2. And Tom, if you are truly interested in studying this subject, and understanding why the overwhelming majority of Jewish rabbis don’t even believe the Pentateuch to be historical, I strongly suggest you purchase and read the Etz Hayim: Torah and Commentary; the first authorised commentary on the Torah since 1936. Published in 2001 by the United Synagogue of Conservative Judaism (in collaboration with the Rabbinical Assembly and the Jewish Publication Society), the 1,559 page long Etz Hayim concludes with 41 essays written by prominent rabbis and scholars who admit the Pentateuch is little more than a self-serving myth rife with anachronisms and un-ignorable archeological inconsistencies, and rather than triumphant conquest, Israel instead emerged slowly and relatively peacefully out of the general Canaanite population with monotheism only appearing in the post-Exilic period, 5th and mostly 4th Century BCE.

    You cannot get a more authoritative source than this.


  3. Here is my reply that CS won’t allow:

    Yes, there was a wash of evidences, in no particular order, but it was simply to demonstrate some of the facts which exist, not to present a coherent argument. I could, if you so wish… Although given Colorstorm’s reluctance to have “facts” presented on his blog I seriously doubt he would allow my comments to see the light of day.

    Edom. It’s an interesting case all by itself. It would not become a nation until 800 BCE, and yet if we are to believe the narrative contained in the Pentateuch, it was in existence 1,000 to 1,200 years earlier. This, of course, is nonsense. The history of Edom is well documented through extra-biblical sources. It became Edom in 800 BCE. This period blunder is one of the reasons how we know today when, exactly, the story was actually dreamed up. There are a multitude of other period blunders, from the stations mentioned in Exodus, to the humble camel. These things, places, and nations did not exist at the time the stories are alleged to have happened, but did exist in the period just before, or during, the time when the story was penned.

    You see, the “controversy” exists only between biblical literalists and everyone else. The actual physical nature of this subject is not in dispute. I really don’t know how to emphasise this point any clearer. I suggest you read Thomas Römer (one of the world’s leading experts on the Old Testament) for greater detail here, but to paraphrase what is known about the Patriarchs, for one example. Abraham and his sons were not historical characters, but metaphors for kingdoms/tribes: Isaac in the north (Israel), Jacob in the south (Edom, which wouldn’t even become a nation until 800 BCE), and Abraham, the father, right in the middle in Hebron (Judah). It’s a unity tale, a geopolitical work of fiction designed to place Judah as the centre of the Jewish world… to capitalise on a weakened Mamlekhet (Kingdom) Yisra’el after its sacking in 722 BCE. To understand this you have to understand the Settlement Period. The hills where the kingdoms of Judah and Israel w0uld be found were not inundated with 2.5 million “arriving” slaves in the 14th Century BCE, rather they were settled 50 years after the landing of the Philistines on the Levant, in 1110 BCE. There were 11 villages, and the most generous estimate in the published population maps is 30,000 people, but probably closer to 20,000, total.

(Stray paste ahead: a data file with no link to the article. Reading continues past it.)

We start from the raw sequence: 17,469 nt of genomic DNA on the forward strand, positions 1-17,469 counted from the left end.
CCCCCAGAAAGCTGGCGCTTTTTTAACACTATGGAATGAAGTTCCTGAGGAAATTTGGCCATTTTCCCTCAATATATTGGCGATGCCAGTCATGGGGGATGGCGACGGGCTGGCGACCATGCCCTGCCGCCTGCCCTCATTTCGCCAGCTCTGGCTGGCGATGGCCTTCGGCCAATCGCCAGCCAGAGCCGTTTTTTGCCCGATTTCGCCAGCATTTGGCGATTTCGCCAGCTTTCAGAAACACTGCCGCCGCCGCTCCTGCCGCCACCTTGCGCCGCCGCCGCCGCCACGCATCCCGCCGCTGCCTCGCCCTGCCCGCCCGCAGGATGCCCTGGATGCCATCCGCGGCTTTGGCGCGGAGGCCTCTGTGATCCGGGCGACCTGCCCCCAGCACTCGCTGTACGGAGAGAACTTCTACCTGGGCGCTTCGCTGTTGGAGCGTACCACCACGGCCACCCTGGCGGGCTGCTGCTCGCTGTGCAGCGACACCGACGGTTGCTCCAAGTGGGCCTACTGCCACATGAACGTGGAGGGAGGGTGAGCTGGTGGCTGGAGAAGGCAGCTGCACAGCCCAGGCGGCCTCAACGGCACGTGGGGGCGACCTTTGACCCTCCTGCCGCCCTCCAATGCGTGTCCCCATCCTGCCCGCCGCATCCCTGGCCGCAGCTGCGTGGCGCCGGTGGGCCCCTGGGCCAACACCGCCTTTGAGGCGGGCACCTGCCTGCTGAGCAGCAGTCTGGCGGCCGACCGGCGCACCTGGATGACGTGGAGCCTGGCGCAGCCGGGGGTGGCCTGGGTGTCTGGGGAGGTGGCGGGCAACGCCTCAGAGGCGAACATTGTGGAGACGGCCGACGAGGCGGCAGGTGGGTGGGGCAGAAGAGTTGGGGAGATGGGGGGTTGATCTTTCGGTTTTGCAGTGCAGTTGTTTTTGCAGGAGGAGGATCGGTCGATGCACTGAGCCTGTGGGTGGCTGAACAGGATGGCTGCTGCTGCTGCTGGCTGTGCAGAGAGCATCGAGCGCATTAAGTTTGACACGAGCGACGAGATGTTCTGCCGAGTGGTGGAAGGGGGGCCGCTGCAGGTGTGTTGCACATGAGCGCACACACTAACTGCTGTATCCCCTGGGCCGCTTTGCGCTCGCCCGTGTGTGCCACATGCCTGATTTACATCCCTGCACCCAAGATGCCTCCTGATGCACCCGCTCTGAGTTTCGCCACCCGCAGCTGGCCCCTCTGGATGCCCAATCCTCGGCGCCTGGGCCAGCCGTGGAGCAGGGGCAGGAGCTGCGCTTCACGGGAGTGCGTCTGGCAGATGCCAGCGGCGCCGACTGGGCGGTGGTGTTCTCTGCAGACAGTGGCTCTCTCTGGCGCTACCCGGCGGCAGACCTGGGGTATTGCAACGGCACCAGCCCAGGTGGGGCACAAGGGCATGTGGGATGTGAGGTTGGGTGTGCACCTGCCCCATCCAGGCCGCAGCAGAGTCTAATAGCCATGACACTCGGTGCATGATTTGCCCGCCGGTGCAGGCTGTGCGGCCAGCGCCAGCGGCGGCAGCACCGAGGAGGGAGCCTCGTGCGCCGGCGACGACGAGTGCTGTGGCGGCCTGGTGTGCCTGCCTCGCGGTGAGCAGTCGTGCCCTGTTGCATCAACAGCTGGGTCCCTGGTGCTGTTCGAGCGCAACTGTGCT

This is the actual early history of the Jewish people. They were refugees from the Canaanite coastal states, who fled into the hills in 1100 BCE.

    I am not archaeologist, but I think it is safe to say that archaeological evidence is hit and miss. Sometimes the evidence is there, and sometimes the evidence is just a gap, disappeared to the ravages of time. Sometimes we have evidence, but we don’t know what to make of what we have

    Again, you are assuming there is an “absence of evidence,” which there is not. There are mountains of evidence, and it all contradicts the biblical narrative. Just so you know, the only area where there is still a live debate regarding biblical archaeology is whether or not Judah had an urban society in the 9th Century BCE, which relates to the narrative concerning the United Kingdom. That’s it. That’s all there is. The Patriarchs, Egypt, Moses, Exodus and Conquest are dead subjects in the field of serious archaeology. They were dismissed as myth nearly two generations ago, and nothing has changed in that time to alter this consensus. As Israel’s oldest daily Newspaper, Hareetz, announced recently:

    Currently there is broad agreement among archaeologists and Bible scholars that there is no historical basis for the narratives of the Patriarchs, the Exodus from Egypt, and the conquest of Canaan, nor any archaeological evidence to make them think otherwise.

    And as I pointed out to you earlier, in 1998, the American Schools of Oriental Research (ASOR), the primary American professional body for archaeologists working in the Middle East, changed the name of its magazine from Biblical Archaeologist to Near Eastern Archaeology simply because the bible had been determined to be (beyond all doubt) an entirely unreliable historical source to direct research into the early Jews, pre-Babylonian captivity.